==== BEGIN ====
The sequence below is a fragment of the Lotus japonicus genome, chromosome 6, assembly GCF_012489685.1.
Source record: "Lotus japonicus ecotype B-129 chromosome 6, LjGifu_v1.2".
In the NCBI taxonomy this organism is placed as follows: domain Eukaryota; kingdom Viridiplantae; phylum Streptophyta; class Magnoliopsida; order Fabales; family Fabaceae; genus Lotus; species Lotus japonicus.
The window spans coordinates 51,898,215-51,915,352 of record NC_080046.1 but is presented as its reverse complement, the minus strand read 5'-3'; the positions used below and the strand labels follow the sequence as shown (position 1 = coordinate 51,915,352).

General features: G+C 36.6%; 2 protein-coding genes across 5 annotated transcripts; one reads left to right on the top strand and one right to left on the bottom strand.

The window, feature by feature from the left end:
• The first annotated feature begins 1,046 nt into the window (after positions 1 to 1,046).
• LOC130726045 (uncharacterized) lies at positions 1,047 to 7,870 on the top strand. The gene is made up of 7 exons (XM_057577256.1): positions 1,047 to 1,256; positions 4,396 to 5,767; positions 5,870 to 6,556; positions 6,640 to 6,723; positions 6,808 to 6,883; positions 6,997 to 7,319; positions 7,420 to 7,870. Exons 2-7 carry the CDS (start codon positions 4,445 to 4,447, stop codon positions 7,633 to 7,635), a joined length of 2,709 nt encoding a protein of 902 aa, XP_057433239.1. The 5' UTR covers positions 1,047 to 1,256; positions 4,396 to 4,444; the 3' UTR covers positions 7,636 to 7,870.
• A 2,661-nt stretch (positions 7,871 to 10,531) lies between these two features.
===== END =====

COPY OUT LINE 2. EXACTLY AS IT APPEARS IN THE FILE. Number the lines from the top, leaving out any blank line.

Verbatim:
Source record: "Lotus japonicus ecotype B-129 chromosome 6, LjGifu_v1.2".